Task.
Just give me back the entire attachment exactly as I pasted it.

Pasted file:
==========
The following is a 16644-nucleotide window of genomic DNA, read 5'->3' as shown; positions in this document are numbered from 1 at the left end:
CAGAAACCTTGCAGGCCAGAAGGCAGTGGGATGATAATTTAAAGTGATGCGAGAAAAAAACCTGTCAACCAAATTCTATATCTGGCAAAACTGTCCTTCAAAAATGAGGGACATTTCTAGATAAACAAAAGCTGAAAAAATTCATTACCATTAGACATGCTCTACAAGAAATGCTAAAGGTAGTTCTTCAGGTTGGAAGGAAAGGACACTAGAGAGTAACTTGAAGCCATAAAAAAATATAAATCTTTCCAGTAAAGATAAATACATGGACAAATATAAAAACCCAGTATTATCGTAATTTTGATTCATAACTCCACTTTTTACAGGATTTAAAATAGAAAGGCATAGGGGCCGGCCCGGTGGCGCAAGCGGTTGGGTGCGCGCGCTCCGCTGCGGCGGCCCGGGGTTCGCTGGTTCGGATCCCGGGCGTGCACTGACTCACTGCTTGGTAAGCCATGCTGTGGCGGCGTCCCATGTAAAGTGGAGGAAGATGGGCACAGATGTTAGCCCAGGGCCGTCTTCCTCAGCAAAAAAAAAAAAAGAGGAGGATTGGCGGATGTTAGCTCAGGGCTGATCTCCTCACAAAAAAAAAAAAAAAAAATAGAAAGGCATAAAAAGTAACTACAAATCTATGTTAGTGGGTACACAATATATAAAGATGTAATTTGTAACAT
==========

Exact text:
The following is a 16644-nucleotide window of genomic DNA, read 5'->3' as shown; positions in this document are numbered from 1 at the left end:
CAGAAACCTTGCAGGCCAGAAGGCAGTGGGATGATAATTTAAAGTGATGCGAGAAAAAAACCTGTCAACCAAATTCTATATCTGGCAAAACTGTCCTTCAAAAATGAGGGACATTTCTAGATAAACAAAAGCTGAAAAAATTCATTACCATTAGACATGCTCTACAAGAAATGCTAAAGGTAGTTCTTCAGGTTGGAAGGAAAGGACACTAGAGAGTAACTTGAAGCCATAAAAAAATATAAATCTTTCCAGTAAAGATAAATACATGGACAAATATAAAAACCCAGTATTATCGTAATTTTGATTCATAACTCCACTTTTTACAGGATTTAAAATAGAAAGGCATAGGGGCCGGCCCGGTGGCGCAAGCGGTTGGGTGCGCGCGCTCCGCTGCGGCGGCCCGGGGTTCGCTGGTTCGGATCCCGGGCGTGCACTGACTCACTGCTTGGTAAGCCATGCTGTGGCGGCGTCCCATGTAAAGTGGAGGAAGATGGGCACAGATGTTAGCCCAGGGCCGTCTTCCTCAGCAAAAAAAAAAAAAGAGGAGGATTGGCGGATGTTAGCTCAGGGCTGATCTCCTCACAAAAAAAAAAAAAAAAAATAGAAAGGCATAAAAAGTAACTACAAATCTATGTTAGTGGGTACACAATATATAAAGATGTAATTTGTAACAT